Mainstream music site officially adopts pop superstar as its muse. Meanwhile, Ry-Ry goes shopping for a ring and a morning jacket… Above: perennial airbrush portrait of Swift that is apparently favored by Pitchfork.
By Barbi Martinez, Blurt Intern
I know, I know… we’ve all been teased by erstwhile indie rock supporter Pitchfork’s August-October love affair with erstwhile tween pop star Taylor Swift via their breathless coverage of Ryan Adams’ equally breathless COVERage of Taylor Swift (8 separate pieces in all posted during that time; no telling how many side comments occurred as well). Me, I love Ry, and our very own editor has sung the songwriter’s praises as well; although there’s probably no one here in the BLURT smoking tent right now that will ever admit to have listened to a #TayTay track all the way through unless they happened to be trapped in line at a Target or something.
Translation: Adams’ song-by-song cover of Swift’s 1989 did cause some dissonance along the lines of should-we-cover-should-we-dismiss dialogue, but luckily rational heads prevailed once the drugs wore off and the general consensus was that the newly-single Adams and the generally-at-loose-ends (so she says) Swift were just engaged in a ridiculously public mating dance via social media and there was no good reason to give ink to what’s ultimately destined to be a musical footnote to an otherwise respected artist’s career. (Adams’ career, not Swift’s, just in case you haven’t been following this.) This is not a genuine musical moment, in other words, but a sideshow.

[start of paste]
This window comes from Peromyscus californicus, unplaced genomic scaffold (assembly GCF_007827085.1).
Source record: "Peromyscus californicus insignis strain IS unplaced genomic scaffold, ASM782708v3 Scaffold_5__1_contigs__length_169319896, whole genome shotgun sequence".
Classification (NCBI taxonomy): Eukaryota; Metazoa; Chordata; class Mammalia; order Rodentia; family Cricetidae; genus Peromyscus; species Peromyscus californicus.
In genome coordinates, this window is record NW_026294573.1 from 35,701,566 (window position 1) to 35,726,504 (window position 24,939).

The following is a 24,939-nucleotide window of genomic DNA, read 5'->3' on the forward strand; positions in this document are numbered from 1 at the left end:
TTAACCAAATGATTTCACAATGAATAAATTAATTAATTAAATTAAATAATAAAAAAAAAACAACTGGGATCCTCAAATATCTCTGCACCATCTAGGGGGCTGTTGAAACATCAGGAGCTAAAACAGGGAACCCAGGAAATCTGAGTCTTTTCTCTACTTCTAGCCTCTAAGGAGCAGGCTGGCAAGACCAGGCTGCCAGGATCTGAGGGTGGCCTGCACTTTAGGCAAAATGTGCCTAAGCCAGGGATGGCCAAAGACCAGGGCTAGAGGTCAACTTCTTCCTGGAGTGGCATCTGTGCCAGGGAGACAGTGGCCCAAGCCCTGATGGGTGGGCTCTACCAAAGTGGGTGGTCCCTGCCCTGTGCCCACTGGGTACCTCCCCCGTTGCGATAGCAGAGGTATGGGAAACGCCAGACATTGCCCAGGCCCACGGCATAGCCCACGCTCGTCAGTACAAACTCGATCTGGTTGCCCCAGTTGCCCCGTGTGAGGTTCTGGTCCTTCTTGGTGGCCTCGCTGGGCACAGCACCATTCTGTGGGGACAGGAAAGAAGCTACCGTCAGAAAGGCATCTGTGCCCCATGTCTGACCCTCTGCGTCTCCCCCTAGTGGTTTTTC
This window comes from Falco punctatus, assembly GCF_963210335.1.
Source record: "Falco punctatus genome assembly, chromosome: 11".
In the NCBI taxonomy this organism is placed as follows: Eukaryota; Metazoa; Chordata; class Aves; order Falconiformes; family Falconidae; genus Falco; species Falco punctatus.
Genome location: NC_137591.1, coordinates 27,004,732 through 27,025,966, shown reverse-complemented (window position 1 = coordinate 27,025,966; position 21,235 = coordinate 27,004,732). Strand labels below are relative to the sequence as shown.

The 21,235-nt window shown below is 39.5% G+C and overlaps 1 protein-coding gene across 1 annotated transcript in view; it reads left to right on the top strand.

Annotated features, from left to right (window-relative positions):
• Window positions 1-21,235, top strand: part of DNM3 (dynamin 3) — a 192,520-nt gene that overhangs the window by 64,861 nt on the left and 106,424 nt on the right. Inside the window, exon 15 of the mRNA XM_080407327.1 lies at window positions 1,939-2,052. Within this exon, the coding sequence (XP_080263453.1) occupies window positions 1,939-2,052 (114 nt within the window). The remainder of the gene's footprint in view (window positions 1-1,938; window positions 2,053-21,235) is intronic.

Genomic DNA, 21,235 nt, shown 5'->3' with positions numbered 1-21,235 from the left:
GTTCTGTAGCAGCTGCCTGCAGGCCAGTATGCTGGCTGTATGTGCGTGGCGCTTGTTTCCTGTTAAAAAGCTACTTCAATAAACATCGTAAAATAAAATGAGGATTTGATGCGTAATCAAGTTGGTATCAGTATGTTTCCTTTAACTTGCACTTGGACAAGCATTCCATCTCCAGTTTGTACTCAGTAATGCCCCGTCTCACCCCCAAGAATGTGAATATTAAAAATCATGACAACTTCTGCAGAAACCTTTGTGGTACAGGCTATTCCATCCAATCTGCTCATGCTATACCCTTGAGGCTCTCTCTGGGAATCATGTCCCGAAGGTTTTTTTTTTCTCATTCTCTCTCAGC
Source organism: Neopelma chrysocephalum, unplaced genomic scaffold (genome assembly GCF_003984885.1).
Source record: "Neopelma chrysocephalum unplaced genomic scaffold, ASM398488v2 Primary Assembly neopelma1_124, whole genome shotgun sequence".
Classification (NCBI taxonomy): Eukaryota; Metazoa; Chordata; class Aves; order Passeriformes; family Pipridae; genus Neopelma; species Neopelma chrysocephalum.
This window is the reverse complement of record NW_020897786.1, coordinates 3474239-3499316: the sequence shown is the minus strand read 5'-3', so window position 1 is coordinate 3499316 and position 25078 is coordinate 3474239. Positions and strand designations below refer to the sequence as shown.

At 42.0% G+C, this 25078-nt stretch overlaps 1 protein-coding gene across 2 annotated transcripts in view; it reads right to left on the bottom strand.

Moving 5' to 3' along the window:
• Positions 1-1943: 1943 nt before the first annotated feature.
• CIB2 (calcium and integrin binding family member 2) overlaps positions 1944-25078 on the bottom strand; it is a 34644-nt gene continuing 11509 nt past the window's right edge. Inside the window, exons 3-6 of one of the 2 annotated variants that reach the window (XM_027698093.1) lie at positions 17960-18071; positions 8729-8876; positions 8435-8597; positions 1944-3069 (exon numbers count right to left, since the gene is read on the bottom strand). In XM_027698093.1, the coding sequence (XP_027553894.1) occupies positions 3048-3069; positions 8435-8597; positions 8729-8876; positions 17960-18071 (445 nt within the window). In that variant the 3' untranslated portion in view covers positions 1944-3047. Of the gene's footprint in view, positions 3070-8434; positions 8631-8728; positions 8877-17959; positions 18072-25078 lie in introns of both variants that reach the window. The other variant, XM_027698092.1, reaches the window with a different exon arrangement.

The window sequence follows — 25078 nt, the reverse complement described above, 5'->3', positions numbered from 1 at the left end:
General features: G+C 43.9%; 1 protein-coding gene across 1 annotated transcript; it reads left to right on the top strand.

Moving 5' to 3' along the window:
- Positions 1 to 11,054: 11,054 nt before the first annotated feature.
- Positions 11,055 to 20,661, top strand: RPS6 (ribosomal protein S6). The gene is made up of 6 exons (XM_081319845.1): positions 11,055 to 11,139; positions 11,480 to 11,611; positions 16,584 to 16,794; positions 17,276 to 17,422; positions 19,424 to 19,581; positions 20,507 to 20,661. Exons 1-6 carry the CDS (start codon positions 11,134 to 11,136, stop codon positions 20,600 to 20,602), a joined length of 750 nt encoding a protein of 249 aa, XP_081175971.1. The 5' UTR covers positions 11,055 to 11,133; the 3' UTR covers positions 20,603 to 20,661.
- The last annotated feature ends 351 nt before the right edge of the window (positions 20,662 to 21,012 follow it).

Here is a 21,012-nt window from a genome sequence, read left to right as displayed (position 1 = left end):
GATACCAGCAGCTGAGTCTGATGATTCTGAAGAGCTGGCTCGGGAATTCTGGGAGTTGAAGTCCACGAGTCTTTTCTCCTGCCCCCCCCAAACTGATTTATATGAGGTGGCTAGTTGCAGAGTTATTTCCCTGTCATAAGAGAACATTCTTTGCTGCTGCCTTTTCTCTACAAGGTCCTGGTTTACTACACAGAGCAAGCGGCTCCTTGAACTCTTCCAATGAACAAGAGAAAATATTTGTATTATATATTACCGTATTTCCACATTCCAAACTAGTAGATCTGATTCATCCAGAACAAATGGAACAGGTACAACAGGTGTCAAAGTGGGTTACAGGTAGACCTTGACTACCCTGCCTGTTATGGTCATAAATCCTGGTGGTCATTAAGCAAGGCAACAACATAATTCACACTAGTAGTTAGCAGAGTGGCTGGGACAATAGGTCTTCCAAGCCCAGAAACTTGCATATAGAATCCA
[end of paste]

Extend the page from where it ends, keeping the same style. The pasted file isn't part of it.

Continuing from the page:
Anyway… getting back to the main point, as most folks know by now, back in mid-October Pitchfork sold out, er, completed what was a long, protracted process of selling out by being purchased by mainstream media conglomerate Condé Nast. The only surprise is that it took so long to happen; media wags had long speculated that Kanye West had bought a stake in the media outlet years earlier to coincide with its then-new all-Kanye/all-positive/all-the-time policy of urban music coverage. Subsequently, we sat back and awaited the inevitable.
It happened today (Nov. 1), as the following headline suggests: “Taylor Swift Performs ‘Here’ With Alessia Cara.” Putting aside the question of who is (and who cares about) 18-year old Canadian R&B pop tart Cara, this marks the first time in recent memory that the words “Taylor” and “Swift” have led off a header for Pitchfork. Previously, there was only the August 26 “Taylor Swift Brings Out Beck and St. Vincent in L.A.”, of course, but that put the spotlight squarely on the site’s acknowledged faves, Beck and St. Vincent, with Swift essentially just a sidebar.
Still… come to think of it, way back in June, during the big Swift-Apple dust-up over royalties, a pseudo-think piece about artists’ rights titled “Taylor Swift Fights For the Underdogs” was published, and in retrospect it now looks suspiciously like it was laying the groundwork for a full-on love fest between the site and the artist, with contributor Kathy Iandoli even using that excruciating “Tay-Tay” nickname of affection. (My little brother, who is in the 6th grade, told me recently about his principal using that yechh-y nickname at a school anti-bullying rally when quoting from “Shake It Off” lyrics. Keep that middle school reference in mind, as that is the context we are operating in when discussing Taylor Swift.)
Well, said love fest is complete.
Welcome to the (Big) Machine, Pitchfork. We get it. Everyone in your office will receive VIP tickets to the “1989-Redux” tour (plus invites to the presumably forthcoming Tay-Tay and Ry-Ry wedding), while we, your readership, will get wall-to-wall coverage of Taylor along with her BFFs Kanye, Ed, Lena and god knows who else. Maybe Mick?
Ms. Martinez is BLURT’s one and only official office intern. Keep this quiet: in the very near future we plan to send her out for coffee and Danish and, upon her return, give her a long-overdue promotion.